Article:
Cryptocoryne

Cryptocoryne walkeriCryptocoryne plants, also known as crypts have been cultivated as aquarium decor since the 18th century. Through the years they gained commercial popularity and economical value.

Cryptocoryne is a genus of aquatic plants, a member of the Araceae family of  monocotyledonous flowering plants. It is naturally distributed in tropical regions, from India to New Guinea. Crypts have been introduced to United States where they are considered as invasive weeds.

Arum spirale was the first described species in 1779, and since then the genus was intensively researched. The scientific classification is rather complicated and it has been revisited many times. Cryptocoryne species have tendencies to hybridize spontaneously and that causes a headache for taxonomists and confusion among aquarists. The common name of this genus is “water trumpet” which comes from the resemblance of their inflorescence to trumpet. [1]

Natural habitats of Cryptocorynes are rivers and river banks, streams and overflown forest pools. They can grow fully submerged under water or immersed, but the change between the two can cause a phenomenon called Crypt melt.

Legenandra is a genus closely related to Cryptocoryne and even though they belong to the same family, they can be easily distinguished by the arrangement of their leaves in a bud.

Cryptocoryne  as a genus is characterized by tremendous biodiversity. Some species reproduce sexually and some vegetatively, some are endangered and some are invasive. They can grow in a wide range of pH values, from plants like C. balansae found in alkaline waters to acid loving plants.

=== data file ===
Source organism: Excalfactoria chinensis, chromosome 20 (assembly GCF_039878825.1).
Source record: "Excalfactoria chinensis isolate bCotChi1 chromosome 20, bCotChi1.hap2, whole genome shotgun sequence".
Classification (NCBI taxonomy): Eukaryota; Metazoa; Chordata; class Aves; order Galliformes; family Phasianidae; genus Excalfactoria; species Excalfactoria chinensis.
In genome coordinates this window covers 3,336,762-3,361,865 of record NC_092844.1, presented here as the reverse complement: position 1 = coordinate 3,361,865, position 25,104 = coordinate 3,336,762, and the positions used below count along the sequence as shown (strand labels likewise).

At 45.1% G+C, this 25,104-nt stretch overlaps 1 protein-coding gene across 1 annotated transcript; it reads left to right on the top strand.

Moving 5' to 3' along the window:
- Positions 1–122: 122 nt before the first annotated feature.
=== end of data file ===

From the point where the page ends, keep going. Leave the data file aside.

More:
Cryptocoryne_wendtii_GreenThere are few things to be taken in consideration when planting cryptocorynes in an aquarium. It is important to choose plants that are easy to keep and grow since most of the species are cultivated by experts. Cryptocoryne wendtii is an adaptable and versatile plant, ideal for beginners. It requires neutral or slightly acidic pH and a temperature range from 20 to 33 °C.

It’s very crucial to choose an aquarium that is not too brightly lit and to make regular water changes. Too much light and water filled with nitrates encourages algae to grow on the surface of their leaves. [2]

Cryptocorynes are very sensitive to transplantation and rapid changes in the environment. Moving them to another tank with different conditions will make their leaves whiter and disintegrate. They grow very slow but steady and it will take up to 30 days for new leaves to be established. [3]

As mentioned above, Crypt melt is a phenomenon that occurs when planting new crypts in an aquarium. To minimize the negative effects, it’s better to plant them in already established aquariums. Nowadays, nurseries ship crypts without leaves (as rootstock). Planting the root base is necessary since floating in the tank unplanted will affect their well-being. Harvesting cryptocorine seeds takes a lot of effort and propagation is usually done via their rhizomes. Once planted, they require small amounts of fertilizer and frequent water changes. They don’t coexist well in the same tank with cichlids, silver dollars and plecos.

Some reports show that crypts are used in Bangladesh as medicine for treating skin conditions like dermatitis, scars, acne, sores, eczema and infections.